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Following your audience on 'dark social'

How can broadcasters join ‘dark social’ conversations on instant messaging platforms?

Billions of people are using chat apps. Can brand owners and broadcasters make themselves part of these private conversations? And should they?

The BBC World Service, the Weather Company USA and youth-led creative network Livity have been exploring ways to engage with these hard-to-reach audiences.

This podcast explores how organisations are using short animated images such as gifs as well as chatbots - computer programmes which simulate conversations with humans - to become part of the conversation in private spaces.

Communications on these text, email or instant messaging apps is referred to as 'dark social' because, unlike a Facebook share or a retweet, it’s harder for brands and broadcasters to see what’s going on ‘in the dark’.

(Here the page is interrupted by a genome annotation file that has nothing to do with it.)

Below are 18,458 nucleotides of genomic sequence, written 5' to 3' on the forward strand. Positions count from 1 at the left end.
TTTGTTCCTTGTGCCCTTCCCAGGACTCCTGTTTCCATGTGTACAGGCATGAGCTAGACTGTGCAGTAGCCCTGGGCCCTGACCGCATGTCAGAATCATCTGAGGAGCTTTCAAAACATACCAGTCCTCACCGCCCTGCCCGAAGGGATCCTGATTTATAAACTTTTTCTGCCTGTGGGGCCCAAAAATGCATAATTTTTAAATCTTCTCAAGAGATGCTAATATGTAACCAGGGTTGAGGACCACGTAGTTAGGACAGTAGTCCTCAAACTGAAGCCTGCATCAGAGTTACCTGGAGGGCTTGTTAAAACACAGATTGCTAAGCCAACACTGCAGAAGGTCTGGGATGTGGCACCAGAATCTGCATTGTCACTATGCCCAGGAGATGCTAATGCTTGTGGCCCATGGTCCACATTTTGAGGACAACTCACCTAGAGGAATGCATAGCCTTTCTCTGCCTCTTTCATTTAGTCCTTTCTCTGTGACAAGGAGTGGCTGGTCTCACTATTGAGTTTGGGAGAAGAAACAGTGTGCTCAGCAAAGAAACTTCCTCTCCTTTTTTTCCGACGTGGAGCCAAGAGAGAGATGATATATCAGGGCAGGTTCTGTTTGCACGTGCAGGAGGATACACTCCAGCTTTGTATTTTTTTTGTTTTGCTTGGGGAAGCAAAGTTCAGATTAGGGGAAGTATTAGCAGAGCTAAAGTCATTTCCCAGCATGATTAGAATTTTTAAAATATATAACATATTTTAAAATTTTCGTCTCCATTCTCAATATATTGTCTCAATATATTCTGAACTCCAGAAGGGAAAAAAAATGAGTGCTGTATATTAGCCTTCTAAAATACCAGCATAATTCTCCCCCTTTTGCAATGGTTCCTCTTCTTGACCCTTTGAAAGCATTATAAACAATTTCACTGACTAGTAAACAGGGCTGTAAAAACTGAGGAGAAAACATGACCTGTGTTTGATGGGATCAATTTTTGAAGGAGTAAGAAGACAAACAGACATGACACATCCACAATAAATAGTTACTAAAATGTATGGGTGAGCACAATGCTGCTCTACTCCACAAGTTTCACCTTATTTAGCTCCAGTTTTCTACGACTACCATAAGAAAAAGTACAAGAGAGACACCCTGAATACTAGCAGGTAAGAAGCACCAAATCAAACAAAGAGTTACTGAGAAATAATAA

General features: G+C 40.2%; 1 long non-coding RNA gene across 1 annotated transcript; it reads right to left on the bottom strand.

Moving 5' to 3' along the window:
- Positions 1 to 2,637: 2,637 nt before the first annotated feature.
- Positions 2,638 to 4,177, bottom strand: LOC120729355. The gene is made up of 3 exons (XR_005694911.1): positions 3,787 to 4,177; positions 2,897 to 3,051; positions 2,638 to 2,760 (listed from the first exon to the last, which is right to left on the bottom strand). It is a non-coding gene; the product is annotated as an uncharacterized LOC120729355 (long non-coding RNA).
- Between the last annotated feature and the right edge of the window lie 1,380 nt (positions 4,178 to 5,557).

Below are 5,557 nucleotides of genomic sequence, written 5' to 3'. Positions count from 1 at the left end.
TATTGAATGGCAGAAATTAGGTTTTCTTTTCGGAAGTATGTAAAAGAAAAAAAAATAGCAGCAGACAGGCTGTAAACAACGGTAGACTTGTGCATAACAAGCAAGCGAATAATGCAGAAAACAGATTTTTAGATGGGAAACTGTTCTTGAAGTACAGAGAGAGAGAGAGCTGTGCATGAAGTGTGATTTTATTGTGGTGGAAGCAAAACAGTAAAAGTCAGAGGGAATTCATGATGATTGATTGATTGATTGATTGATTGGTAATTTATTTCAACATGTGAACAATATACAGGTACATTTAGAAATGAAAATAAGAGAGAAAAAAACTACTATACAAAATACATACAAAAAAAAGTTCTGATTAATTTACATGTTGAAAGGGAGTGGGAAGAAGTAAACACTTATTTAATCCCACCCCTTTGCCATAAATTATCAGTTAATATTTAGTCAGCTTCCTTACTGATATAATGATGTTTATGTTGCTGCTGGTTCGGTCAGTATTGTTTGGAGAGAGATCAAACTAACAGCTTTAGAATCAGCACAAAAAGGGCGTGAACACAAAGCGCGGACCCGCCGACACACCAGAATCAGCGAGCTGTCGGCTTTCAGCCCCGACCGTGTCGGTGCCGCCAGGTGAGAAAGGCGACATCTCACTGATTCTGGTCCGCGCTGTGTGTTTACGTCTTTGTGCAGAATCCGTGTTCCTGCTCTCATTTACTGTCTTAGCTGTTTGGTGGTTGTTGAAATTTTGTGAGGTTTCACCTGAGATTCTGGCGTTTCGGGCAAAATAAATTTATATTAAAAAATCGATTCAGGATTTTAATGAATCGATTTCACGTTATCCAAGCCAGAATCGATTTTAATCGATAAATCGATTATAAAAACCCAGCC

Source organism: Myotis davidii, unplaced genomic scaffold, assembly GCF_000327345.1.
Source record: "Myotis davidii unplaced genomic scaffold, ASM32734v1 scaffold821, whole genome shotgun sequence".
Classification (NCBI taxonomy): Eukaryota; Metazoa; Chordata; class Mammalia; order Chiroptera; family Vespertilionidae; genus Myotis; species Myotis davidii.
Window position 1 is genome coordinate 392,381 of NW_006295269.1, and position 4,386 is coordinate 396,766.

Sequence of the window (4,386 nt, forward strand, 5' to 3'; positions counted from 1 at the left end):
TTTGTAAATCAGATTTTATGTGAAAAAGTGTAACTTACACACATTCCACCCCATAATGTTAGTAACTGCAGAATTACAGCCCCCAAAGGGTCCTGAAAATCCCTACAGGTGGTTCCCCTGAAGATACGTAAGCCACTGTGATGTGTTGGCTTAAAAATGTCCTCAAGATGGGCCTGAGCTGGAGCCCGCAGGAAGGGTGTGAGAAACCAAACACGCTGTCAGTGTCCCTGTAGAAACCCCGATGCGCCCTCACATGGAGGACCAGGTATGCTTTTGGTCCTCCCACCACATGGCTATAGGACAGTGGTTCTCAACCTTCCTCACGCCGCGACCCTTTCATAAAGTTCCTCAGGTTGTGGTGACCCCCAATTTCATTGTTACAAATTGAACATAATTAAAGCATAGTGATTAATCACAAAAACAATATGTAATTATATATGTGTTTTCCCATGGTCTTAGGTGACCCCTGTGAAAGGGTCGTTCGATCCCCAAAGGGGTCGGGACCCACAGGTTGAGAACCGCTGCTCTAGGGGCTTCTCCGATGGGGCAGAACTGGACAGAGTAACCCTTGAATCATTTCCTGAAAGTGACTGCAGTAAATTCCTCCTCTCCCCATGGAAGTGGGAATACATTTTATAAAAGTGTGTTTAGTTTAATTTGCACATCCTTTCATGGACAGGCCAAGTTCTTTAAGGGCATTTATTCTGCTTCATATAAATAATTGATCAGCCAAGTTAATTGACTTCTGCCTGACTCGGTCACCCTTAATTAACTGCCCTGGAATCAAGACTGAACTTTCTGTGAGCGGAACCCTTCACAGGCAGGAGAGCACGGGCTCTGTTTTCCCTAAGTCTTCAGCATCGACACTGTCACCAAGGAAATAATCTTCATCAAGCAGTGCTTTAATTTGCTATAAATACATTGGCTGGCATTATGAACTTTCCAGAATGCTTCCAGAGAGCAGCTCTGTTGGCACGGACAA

In this podcast you'll learn:

• how big-name brands are using ‘dark social’ to promote themselves
• what the Weather Channel learnt from audience interactions with its chatbot
• about the insight the BBC World Service gained from its first attempt to deliver original journalism via a chat app

This podcast is presented by Charles Miller, editor of the BBC Academy blog. He's joined by BBC World Service assistant editor Vladimir Hernandez, series-producer of Young, Angry and Connected, a story of political activism in Africa and the BBC's first WhatsApp journalism project.

Also on the panel are Alan Bryant, a planner and strategist at Livity, which helps organisations reach young people, and Domenic Venuto, general manager of consumer products at the Weather Company in the US.

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23 minutes

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